Through the fog

Taverna du Liban, or simply Taverna, was synonymous with expat life in Kabul, along with R&R (rest and relaxation) breaks, red-eye flights, and house help. I was introduced to Taverna on my first weekend in Kabul. As we settled in for our dinner, I was forewarned that I should not be ordering much because Kamal – the owner – would be sending us much more food than we could eat. Someone made a comment that Kamal is a generous host and friend, not a restaurateur.

Taverna was a litmus test for the ebbs and flows of Kabul’s expat scene. I knew when a new cohort of expats and diplomats came in when Taverna had people I didn’t recognize. Or I would know that the UN and other agencies were on lock down when there would be barely anyone there for dinner.

Taverna became my resting place. I often went there to get away from my office. Unlike the Flower Street Café or later the Design Café, during the day this place was never anyone’s café-office. Taverna witnessed many of my celebrations, business meetings and quality time with the loved ones. Here I made friendships and met people who would later become dear friends. Here I mourned with others the loss of colleagues and friends. Like a good grandma, Kamal made sure that we had space to do it all.

Kamal and I became friends; we connected over backgammon. Kamal was an excellent player; he often won. The games became an excuse to trade stories. Every so often, in the evenings I came to take food out – I knew that if I sat down to eat it would be free. But if I took it out I could slip by while Kamal was tending to other guests and actually pay. I kept telling Kamal that such a charity is unacceptable. He stopped giving me food out right, but proposed that the best of three would settle whether I was going to pay.

Miraculously I started to win. I challenged him once “No, Kamal, you lost on purpose. There is no way how I could have beaten you yet again.” So he said, “Okay, let’s throw the dice. If you win, you take food, if I win I take the money.” He threw a six, and I threw a six, he threw a two and I threw a two, he threw a five and I threw a five. Kamal started giggling accusing me of sorcery. “One last time”, he announced and threw a five and I threw a six. There he broke into celebratory cheer: “You won, you take the food!” Since, we agreed that I contribute whatever I want and he won’t be checking.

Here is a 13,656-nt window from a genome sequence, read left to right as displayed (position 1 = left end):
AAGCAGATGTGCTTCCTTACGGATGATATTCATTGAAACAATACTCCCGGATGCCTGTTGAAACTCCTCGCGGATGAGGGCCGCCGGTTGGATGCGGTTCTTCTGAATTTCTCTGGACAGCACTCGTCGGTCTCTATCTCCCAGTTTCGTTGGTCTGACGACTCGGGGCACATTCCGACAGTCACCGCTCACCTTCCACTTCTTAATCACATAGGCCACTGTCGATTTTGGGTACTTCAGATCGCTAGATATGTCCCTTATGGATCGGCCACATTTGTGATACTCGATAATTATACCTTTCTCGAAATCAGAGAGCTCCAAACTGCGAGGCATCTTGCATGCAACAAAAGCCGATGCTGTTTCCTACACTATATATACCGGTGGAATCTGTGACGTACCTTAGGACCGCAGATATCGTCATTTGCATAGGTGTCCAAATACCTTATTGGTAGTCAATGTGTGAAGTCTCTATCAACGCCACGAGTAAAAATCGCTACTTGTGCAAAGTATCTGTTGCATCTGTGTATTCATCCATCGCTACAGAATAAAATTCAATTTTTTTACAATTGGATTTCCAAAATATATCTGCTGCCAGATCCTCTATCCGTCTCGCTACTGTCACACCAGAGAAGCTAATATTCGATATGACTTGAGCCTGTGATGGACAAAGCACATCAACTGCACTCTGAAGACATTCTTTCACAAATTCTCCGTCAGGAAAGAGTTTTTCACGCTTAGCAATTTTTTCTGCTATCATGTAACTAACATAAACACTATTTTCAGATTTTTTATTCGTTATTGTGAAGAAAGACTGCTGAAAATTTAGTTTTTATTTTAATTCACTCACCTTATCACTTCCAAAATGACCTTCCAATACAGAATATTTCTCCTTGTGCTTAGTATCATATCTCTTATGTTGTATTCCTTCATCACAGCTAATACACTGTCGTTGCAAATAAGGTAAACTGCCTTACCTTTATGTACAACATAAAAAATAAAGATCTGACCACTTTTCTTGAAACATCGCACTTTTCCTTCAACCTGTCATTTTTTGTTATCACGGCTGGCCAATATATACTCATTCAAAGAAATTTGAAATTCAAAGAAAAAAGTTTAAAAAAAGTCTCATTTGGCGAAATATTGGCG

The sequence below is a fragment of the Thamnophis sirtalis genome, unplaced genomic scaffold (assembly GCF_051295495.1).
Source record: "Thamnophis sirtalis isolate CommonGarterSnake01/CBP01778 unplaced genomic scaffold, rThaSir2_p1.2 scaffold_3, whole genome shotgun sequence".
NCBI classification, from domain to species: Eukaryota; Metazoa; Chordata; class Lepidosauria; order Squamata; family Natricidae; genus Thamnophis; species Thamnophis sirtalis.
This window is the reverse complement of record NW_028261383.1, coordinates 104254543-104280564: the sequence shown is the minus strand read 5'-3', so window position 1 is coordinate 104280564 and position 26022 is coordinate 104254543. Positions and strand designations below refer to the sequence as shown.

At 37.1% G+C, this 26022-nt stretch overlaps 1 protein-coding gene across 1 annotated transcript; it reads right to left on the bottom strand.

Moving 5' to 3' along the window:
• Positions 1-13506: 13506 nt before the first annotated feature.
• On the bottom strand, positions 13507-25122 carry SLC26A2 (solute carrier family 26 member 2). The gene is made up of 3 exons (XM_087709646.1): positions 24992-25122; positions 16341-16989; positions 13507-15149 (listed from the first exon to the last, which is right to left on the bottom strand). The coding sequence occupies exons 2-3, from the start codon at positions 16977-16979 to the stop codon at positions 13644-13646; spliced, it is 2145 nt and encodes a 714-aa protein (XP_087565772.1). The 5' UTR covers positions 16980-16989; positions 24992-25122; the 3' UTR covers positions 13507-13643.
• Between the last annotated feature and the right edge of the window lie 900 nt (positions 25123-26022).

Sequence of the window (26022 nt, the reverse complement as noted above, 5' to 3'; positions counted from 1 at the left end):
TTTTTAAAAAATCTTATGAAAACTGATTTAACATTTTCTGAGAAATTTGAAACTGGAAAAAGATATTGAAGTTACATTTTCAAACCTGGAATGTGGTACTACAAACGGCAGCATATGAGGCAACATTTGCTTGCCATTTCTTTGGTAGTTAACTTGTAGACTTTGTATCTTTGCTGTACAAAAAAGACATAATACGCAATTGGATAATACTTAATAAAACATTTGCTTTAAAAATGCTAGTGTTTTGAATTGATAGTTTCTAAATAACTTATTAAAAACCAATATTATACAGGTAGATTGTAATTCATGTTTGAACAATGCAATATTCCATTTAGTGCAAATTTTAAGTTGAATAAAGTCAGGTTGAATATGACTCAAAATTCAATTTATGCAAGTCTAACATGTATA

I never imagined that Taverna would be targeted. There are places much more accessible and much more evocative of “sinful Western life”. On January 17, 2014, Kamal’s sanctuary was invaded. I learned about it on January 18 when I opened the news after yet another long-haul flight. I read every article I could find on Kamal’s demise over and over and over again, as if by obsessive reading I might change what has just happen, that I would still be able to wander into Taverna next time in Kabul and laugh over this hoax.

The news refused to sink in. I lost enough people in Afghanistan to recognize this pattern. We all had near misses of being stuck somewhere or running early and miraculously escaping a skirmish. We all talk, write about and report on war, but in a strange way this war happens elsewhere, not in our back yard. War, for us expats, is a carefully calculated risk.

I remember sending my staff to bed when there was yet another long complex attack in another neighborhood dragging into the night. “Go to sleep, it is too far for stray bullets and shrapnel,” I would say, “I need you functional tomorrow.” When I knew that a friend was caught up in an attack, I sat quietly in my kitchen drinking green tea, listening to the attack, knowing that this friend was either already dead or was bundled somewhere in a closet hoping to last through. Yet, even with these close calls, every time war comes to my doorsteps I am unprepared.

I stopped by to say goodbye just before I left Afghanistan for good. Kamal gave me a big bear hug and said that he did not believe that I could be gone for too long. “He said. “Afghanistan is like malaria, you would always be sick with it, and you will be back.” I told him that I hoped so and that I would like to play many more games with him. Before leaving, I asked Kamal if I could take a picture of him. Strangely, in the many years of our friendship I never took a single picture of Kamal. “No,” he said, “My picture is my collateral; you come back, we play, you take a picture.” We shook hands on that.

A year on I still find myself plotting taking a picture of Kamal somewhere sometime. A year on I still refuse to believe the news.


An older man I had addressed looked startled. “Would you give me directions?” I repeated. My question halted the man as if a roadblock had been lowered before him. His gaze lingered on my red shoes, traveled up my jeans to the folds of my chapan (a loose coat) topped with an oversized white scarf draped around my neck. My face didn’t match up with the rest of the clothing. He looked at me bewildered.

“I am lost. Would you tell me where this street leads?” I waved along the street we were standing on to illustrate the point. The man was disoriented. I imagined him frantically attempting to locate me on his social map.